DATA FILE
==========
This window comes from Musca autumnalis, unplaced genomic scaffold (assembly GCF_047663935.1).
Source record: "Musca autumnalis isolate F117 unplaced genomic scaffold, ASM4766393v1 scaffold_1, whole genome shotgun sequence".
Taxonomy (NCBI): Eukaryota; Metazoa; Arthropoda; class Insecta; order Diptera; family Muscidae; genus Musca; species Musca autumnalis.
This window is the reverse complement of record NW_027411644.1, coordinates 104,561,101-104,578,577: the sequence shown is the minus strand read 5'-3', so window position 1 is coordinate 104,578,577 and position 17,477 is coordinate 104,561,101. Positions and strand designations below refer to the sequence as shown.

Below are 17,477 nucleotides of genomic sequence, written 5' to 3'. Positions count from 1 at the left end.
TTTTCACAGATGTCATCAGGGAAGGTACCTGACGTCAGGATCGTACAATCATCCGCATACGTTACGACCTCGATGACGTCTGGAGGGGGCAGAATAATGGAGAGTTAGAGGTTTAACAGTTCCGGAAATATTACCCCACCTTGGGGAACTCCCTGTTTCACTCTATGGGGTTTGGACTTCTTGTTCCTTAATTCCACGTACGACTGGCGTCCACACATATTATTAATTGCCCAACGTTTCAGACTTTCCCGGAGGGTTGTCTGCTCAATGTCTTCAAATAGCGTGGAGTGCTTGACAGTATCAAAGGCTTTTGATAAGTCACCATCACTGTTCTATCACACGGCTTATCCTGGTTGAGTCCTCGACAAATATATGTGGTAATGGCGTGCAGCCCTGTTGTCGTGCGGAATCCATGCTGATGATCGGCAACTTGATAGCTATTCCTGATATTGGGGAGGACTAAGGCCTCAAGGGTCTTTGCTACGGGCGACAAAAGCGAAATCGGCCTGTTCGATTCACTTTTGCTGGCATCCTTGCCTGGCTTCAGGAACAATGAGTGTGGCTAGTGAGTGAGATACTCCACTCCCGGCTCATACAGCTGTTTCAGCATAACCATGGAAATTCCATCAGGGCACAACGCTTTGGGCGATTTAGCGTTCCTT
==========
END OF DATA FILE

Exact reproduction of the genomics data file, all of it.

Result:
This window comes from Musca autumnalis, unplaced genomic scaffold (assembly GCF_047663935.1).
Source record: "Musca autumnalis isolate F117 unplaced genomic scaffold, ASM4766393v1 scaffold_1, whole genome shotgun sequence".
Taxonomy (NCBI): Eukaryota; Metazoa; Arthropoda; class Insecta; order Diptera; family Muscidae; genus Musca; species Musca autumnalis.
This window is the reverse complement of record NW_027411644.1, coordinates 104,561,101-104,578,577: the sequence shown is the minus strand read 5'-3', so window position 1 is coordinate 104,578,577 and position 17,477 is coordinate 104,561,101. Positions and strand designations below refer to the sequence as shown.

Below are 17,477 nucleotides of genomic sequence, written 5' to 3'. Positions count from 1 at the left end.
TTTTCACAGATGTCATCAGGGAAGGTACCTGACGTCAGGATCGTACAATCATCCGCATACGTTACGACCTCGATGACGTCTGGAGGGGGCAGAATAATGGAGAGTTAGAGGTTTAACAGTTCCGGAAATATTACCCCACCTTGGGGAACTCCCTGTTTCACTCTATGGGGTTTGGACTTCTTGTTCCTTAATTCCACGTACGACTGGCGTCCACACATATTATTAATTGCCCAACGTTTCAGACTTTCCCGGAGGGTTGTCTGCTCAATGTCTTCAAATAGCGTGGAGTGCTTGACAGTATCAAAGGCTTTTGATAAGTCACCATCACTGTTCTATCACACGGCTTATCCTGGTTGAGTCCTCGACAAATATATGTGGTAATGGCGTGCAGCCCTGTTGTCGTGCGGAATCCATGCTGATGATCGGCAACTTGATAGCTATTCCTGATATTGGGGAGGACTAAGGCCTCAAGGGTCTTTGCTACGGGCGACAAAAGCGAAATCGGCCTGTTCGATTCACTTTTGCTGGCATCCTTGCCTGGCTTCAGGAACAATGAGTGTGGCTAGTGAGTGAGATACTCCACTCCCGGCTCATACAGCTGTTTCAGCATAACCATGGAAATTCCATCAGGGCACAACGCTTTGGGCGATTTAGCGTTCCTT